Programme notes


Writings on music by John Fallas







Arvo Pärt (b. 1935)

My Heart’s in the Highlands (2000)


If less overtly folk-like than MacMillan’s settings, Arvo Pärt’s treatment of a Burns lyric, ‘Farewell to the Highlands’, is still essentially strophic, albeit in a particularly subtle way. Pärt transforms the familiar text by way of a compositional approach which is at once simple and radical, and whose expressive consequences are fascinating.


The voice sings only the three notes of a rising F minor arpeggio, staying on a single pitch throughout each verse and then returning downwards in the final stanza. The organ provides an alternative form of difference within repetition – its measured permutations of two or three types of basic material (a broken chord; stepwise motion in the bass; a rising or falling fifth crossing over above the melody) are the varied backdrop against which the apparently unvarying vocal line takes on three-dimensional qualities. Within this context the smallest event assumes great significance, and the sense of absence, of loss, of quiet undercurrents of emotion constrained by the formality of the utterance, is palpable throughout.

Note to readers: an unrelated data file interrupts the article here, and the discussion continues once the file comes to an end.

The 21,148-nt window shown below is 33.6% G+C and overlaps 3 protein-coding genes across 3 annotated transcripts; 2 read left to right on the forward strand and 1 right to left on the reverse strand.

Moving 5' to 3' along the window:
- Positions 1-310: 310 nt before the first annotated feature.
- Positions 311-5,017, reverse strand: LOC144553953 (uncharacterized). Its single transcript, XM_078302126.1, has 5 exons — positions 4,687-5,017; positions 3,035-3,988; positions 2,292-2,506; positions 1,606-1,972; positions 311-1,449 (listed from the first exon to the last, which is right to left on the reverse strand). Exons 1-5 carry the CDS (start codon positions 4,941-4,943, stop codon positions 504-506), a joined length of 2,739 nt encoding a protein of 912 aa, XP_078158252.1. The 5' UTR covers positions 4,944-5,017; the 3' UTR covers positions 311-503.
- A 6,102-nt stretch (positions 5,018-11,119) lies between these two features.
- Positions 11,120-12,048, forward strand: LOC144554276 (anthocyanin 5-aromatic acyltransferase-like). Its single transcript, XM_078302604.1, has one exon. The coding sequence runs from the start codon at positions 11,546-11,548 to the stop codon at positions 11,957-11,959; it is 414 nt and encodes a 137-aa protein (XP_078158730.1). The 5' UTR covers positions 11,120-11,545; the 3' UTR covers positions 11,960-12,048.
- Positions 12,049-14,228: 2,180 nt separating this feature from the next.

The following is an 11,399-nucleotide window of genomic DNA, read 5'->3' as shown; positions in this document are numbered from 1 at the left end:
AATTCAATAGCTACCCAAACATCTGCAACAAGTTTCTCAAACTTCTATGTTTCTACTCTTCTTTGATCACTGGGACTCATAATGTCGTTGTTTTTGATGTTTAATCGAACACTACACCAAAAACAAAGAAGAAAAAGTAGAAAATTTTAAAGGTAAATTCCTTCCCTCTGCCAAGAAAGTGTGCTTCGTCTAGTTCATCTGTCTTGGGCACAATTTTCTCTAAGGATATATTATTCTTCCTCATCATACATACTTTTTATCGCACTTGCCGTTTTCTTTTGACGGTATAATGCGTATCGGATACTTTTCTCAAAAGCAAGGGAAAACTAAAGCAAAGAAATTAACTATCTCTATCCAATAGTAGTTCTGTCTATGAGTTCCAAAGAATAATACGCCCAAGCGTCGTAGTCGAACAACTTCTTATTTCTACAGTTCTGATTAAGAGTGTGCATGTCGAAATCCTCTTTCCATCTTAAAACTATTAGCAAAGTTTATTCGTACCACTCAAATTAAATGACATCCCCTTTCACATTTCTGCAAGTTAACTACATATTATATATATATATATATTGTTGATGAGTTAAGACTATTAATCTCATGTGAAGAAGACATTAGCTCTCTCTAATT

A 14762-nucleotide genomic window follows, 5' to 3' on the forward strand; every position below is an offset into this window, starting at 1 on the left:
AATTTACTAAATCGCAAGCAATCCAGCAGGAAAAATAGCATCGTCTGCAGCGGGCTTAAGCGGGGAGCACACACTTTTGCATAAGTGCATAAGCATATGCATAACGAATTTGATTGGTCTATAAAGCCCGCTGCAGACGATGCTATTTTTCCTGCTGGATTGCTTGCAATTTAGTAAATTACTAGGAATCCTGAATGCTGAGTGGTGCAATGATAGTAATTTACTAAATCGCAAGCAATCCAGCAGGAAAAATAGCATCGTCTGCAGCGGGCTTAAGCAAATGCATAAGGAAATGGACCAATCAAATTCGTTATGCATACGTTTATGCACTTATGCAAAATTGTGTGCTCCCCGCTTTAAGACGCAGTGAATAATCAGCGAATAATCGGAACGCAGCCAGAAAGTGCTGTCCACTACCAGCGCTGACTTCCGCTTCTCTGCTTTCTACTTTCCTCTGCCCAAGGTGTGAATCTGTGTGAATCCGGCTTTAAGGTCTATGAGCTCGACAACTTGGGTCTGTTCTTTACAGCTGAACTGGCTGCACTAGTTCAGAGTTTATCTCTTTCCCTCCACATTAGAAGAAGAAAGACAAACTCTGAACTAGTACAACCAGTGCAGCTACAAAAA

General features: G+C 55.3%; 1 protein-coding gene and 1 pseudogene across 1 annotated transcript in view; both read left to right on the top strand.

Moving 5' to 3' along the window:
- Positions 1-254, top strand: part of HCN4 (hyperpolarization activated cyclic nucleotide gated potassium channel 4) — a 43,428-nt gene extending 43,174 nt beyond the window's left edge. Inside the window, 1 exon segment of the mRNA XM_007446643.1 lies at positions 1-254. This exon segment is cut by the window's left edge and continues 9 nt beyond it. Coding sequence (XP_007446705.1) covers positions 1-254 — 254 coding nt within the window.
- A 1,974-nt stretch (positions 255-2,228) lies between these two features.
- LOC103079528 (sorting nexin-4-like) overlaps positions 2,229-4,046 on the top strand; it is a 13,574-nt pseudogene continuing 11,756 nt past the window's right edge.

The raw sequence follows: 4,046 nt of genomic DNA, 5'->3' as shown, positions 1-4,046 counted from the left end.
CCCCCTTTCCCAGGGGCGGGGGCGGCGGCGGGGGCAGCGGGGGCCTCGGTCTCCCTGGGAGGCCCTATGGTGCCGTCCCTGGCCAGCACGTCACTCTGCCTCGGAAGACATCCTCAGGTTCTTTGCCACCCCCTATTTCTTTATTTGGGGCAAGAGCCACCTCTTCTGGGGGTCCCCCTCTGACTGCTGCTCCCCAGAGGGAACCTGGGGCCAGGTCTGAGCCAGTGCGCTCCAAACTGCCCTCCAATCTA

© 2009 John Fallas


[from the booklet notes to Scotland at Night: settings of Scottish poetry from Robert Burns to Alexander McCall Smith (Delphian Records, 2009)]




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